Jaani Stage
General info
Belongs to
Type chronostratigraphy
Rank Stage
Scope regional
Status formal standard
Author Luha
Year 1930
Etymon Jaani church (E)
Original locality Sea shore at Jaani church
Age top (Ma) 427
Age base (Ma) 428.2
Age (Ma)
Age reference Melchin et al., 2004
Alt. index
Date changed 2014-11-28
LocalityTypeFrom (m)1To (m)2ReferenceRemarks
Jaani shore
Aaloe, Ago, 1970a Kas saab lugeda holostratotüübiks?
Paramaja cliff
Nestor, H., 1987a
Aaloe, Ago, 1970a
märgib esmanpüstitajana Luha 1933
Luha, 1930a
Kaljo & Nestor, H., 1990 (eds)
Aaloe, Ago, 1961a
Aaloe, Ago et al., 1976a
Nestor, H., 1987a

Jaani Stage

by H. Nestor

Original text from: Raukas, A., Teedumäe, A. (eds). 1997. Geology and Mineral Resources of Estonia. Estonian Academy Publishers, Tallinn. 436 pp. ISBN 9985-50-185-3. Available online at: sarv.gi.ee/geology.

The Jaani Stage was defined by Luha (1933) as a marlstone unit corresponding to the lower part of the “Untere Oeselsche Gruppe (Stufe)” by Schmidt (1858, 1892). Kaljo (1962) separated the lower part of the marlstones (now the Velise Formation), corresponding to the uppermost Llandovery, and joined it with the Adavere Stage. V. Nestor (1984) determined the position of the upper boundary in the subsurface area. Aaloe (1960, 1961) subdivided the Jaani Stage into the Mustjala, Ninase and Paramaja members. Later, Aaloe & Kaljo (1962) distinguished the Tõlla Member for the South-Estonian subsurface area.

A historical stratotype of the Jaani Stage is the sea shore with the Paramaja Cliff in the vicinity of the Jaani Church (Resheniya… 1987, Nestor 1993). The Ohesaare drill core at the depth of 345.8 m may be treated as the boundary stratotype of the stage. The Jaani Stage spreads on Saaremaa and Muhu islands and in the southwestern part of mainland Estonia (Pärnumaa and southern Läänemaa). The outcrop runs along the northern coast of Saaremaa and Muhu islands and the southern coast of Matsalu Bay towards the Vändra Borough (Fig. 68). The main localities are the cliffs at Undva, Suuriku, Ninase, Panga, Liiva, Paramaja, Kautliku, Püssina and Uisu, the quarries at Koguva and Anelema (lower part), and the river bank at Jädivere. The thickness of the stage increases westwards and varies from 24.2 m in the Lihula borehole to 70 m in the Kaugatuma borehole.

The stage consists mainly of various marl- and mudstones. Limestones (skeletal wacke-, pack-, grain- and boundstones) are of minor importance and occur only in the upper half of the stage in the northwestern part of Saaremaa Island (Ninase Member). The lower boundary of the stage has been made congruous with the Llandovery/Wenlock boundary (Kaljo 1962), established by the appearance of the graptolite Cyrtograptus murchisoni in the Ohesaare drill core above the depth level 345.8 m and in other sections by chitinozoans of the Margachitina margaritana Zone (Nestor V. 1994). Lithologically, it usually coincides with a certain increase in the carbonate content of rocks.

The Jaani Stage contains rather rich shelly and planktonic faunas with characteristic deeper-water elements (graptolites, chitinozoans, trilobites). The most typical species are as follows (abbreviations: M - Mustjala Member, P - Paramaja Member, N - Ninase Member, T - Tõlla Member, u.pt. - upper part, l.pt. - lower part): Stromatopora impexa Nestor (M, u. pt.), Halysites senior Klaamann (M), Thecia podolica (P), Neocystiphyllum keyserlingi (Dybowski) (P), Leptaena rhomboidalis (Wahlenberg) (M,P), Eocoelia angelini (Lindström) (N), Pseudobollia krekenawaiensis Neckaja (T,P), Craspedobolbina (C.) mucronulata Martinsson (N,P), Beirichia (B.) suurikuensis Sarv (N,P), Calymene orthomarginata Schrank (T,P), Encrinurus punctatus (Wahlenberg) (P), Conochitina cf. mamilla Laufeld (T,N,P), Calpichitina acollaris (Eisenack) (P), Pterospathodus amorphognathoides Walliser (T,M, l.pt.), Kockelella ranuliformis (Walliser) (M,N,P), Cyrtograptus murchisoni Carruthers (T), Monograptus riccartonensis Lapworth (T), M. flexilis Elles (P). The presence of the index species of graptolites proves that the Jaani Stage spans from the C. murchisoni Biozone to the M. flexilis Biozone.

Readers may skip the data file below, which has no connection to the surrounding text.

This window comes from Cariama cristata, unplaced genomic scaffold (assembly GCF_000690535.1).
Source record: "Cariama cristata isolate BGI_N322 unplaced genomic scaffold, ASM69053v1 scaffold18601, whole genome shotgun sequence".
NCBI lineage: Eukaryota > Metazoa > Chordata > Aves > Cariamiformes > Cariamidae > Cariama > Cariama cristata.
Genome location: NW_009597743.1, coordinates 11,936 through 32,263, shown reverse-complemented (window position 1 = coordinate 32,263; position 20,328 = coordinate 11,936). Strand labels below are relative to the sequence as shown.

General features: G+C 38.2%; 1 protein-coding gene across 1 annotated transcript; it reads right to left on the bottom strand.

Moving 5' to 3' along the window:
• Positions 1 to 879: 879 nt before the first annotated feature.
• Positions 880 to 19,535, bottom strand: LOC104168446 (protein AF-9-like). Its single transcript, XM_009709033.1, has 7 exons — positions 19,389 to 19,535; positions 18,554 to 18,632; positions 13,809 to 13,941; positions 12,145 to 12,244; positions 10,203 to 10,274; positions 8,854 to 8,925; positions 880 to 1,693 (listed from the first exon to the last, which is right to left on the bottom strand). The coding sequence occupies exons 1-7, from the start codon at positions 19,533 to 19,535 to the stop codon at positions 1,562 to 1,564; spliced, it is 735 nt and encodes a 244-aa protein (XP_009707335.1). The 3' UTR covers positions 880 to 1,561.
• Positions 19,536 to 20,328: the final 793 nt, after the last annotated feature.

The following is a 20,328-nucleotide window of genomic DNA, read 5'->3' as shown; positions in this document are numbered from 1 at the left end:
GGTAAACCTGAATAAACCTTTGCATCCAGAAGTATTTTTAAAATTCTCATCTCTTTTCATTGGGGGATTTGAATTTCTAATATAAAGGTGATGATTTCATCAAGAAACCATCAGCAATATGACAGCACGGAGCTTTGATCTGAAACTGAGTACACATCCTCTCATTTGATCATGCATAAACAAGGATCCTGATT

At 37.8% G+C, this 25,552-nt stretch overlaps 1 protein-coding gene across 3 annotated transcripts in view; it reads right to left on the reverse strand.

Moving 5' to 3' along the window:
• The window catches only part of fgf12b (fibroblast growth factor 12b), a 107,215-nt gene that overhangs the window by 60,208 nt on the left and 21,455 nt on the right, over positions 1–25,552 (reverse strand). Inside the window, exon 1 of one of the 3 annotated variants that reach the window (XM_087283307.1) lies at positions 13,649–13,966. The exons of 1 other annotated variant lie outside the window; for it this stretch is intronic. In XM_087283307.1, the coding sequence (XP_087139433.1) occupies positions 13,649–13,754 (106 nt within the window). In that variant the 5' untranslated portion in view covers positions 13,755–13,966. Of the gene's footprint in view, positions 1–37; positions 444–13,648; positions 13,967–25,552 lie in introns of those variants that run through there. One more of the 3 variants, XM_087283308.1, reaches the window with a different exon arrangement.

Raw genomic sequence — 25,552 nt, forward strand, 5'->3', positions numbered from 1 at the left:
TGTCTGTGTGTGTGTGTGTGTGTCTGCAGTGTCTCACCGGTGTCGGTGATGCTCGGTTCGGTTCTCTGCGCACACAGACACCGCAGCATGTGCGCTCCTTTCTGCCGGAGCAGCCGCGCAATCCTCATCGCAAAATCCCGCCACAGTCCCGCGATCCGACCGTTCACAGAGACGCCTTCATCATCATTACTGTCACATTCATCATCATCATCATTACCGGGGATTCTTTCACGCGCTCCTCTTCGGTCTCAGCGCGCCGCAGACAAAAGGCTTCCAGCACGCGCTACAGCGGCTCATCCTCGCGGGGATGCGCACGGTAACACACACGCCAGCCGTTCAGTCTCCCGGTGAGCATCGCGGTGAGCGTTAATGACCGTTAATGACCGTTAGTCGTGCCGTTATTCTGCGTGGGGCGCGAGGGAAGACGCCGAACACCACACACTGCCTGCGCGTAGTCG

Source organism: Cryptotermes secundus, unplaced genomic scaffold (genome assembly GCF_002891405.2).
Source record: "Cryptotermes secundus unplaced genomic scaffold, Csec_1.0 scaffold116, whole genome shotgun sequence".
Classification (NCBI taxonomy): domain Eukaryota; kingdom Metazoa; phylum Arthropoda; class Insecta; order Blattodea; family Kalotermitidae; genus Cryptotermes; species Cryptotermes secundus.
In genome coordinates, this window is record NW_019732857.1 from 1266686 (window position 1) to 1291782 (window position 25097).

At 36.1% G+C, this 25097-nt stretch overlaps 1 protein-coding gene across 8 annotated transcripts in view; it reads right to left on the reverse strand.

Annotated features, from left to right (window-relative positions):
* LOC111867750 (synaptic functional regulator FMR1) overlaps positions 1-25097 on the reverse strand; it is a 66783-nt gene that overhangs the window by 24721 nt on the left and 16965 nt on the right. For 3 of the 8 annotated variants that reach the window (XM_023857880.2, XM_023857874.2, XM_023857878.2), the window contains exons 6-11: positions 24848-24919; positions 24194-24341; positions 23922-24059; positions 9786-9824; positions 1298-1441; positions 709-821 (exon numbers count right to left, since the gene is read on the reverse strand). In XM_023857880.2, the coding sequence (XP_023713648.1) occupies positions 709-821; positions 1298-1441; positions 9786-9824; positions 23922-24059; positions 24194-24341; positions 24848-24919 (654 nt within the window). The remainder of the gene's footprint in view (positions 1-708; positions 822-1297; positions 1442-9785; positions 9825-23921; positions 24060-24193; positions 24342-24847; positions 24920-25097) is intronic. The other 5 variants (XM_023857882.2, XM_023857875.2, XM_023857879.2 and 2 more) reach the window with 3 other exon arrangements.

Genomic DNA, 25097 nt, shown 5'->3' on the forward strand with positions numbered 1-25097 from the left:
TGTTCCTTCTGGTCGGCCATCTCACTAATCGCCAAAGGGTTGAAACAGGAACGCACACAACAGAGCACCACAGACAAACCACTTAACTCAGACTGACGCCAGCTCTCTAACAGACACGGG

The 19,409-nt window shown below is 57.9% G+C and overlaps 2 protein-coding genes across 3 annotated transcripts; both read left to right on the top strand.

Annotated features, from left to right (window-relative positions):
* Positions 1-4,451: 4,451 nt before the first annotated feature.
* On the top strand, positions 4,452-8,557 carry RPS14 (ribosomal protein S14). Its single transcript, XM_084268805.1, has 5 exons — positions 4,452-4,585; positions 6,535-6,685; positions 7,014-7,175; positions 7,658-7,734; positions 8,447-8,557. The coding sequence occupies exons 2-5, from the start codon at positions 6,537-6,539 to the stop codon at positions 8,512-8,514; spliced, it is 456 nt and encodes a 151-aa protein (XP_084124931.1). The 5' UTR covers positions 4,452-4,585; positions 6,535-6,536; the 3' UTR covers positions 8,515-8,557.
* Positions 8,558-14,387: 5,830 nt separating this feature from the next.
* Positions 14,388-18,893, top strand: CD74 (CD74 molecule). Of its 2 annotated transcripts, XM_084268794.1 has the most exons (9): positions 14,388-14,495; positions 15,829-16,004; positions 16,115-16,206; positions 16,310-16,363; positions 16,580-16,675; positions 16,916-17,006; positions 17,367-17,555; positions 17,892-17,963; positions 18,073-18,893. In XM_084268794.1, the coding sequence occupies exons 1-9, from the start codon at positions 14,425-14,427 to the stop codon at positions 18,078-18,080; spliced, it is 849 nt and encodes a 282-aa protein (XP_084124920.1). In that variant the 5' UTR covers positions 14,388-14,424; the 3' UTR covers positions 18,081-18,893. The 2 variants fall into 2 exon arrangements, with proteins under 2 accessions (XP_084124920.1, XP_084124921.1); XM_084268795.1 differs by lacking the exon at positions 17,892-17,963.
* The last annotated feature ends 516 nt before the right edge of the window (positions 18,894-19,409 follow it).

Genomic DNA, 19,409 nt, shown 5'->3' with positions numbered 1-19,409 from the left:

In Estonia, the Jaani Stage is mainly represented by the Jaani Formation. Only in the southernmost sections, the lower part of the stage has been treated as the Tõlla Member of the Riga Formation (Figs. 69, 70).

The Jaani Formation consists of marlstones and, to a lesser extent, of bioclastic and biohermal limestones. The lower part is formed by the Mustjala Member comprising argillaceous marlstones (Figs. 69, 70), which are often dolomitized, particularly in eastern sections. In the middle of the sequence of the Jaani Stage, the carbonate content increases abruptly and, respectively, the upper half of the Jaani Formation is represented by calcareous marlstones or argillaceous limestones of the Paramaja Member in the eastern part of Saaremaa Island, on Muhu Island and in mainland Estonia. In the northwest direction the Paramaja Member is laterally replaced by bioclastic limestones (wackestones to grainstones) of the Ninase Member containing also bioherms. In many sections, a tongue of the Paramaja marlstones overlaps the Ninase limestones.

In Estonia (Tõlla, Ikla, Ruhnu, Ohesaare drill sections) the Riga Formation is represented only by its lower part - the Tõlla Member, which is characterized by graptolite-bearing grey mudstones. Northwards it is replaced by the greenish-grey marlstones of the Mustjala Member and upwards with the marlstones of the Paramaja Member, both belonging to the Jaani Formation (Figs. 69, 70).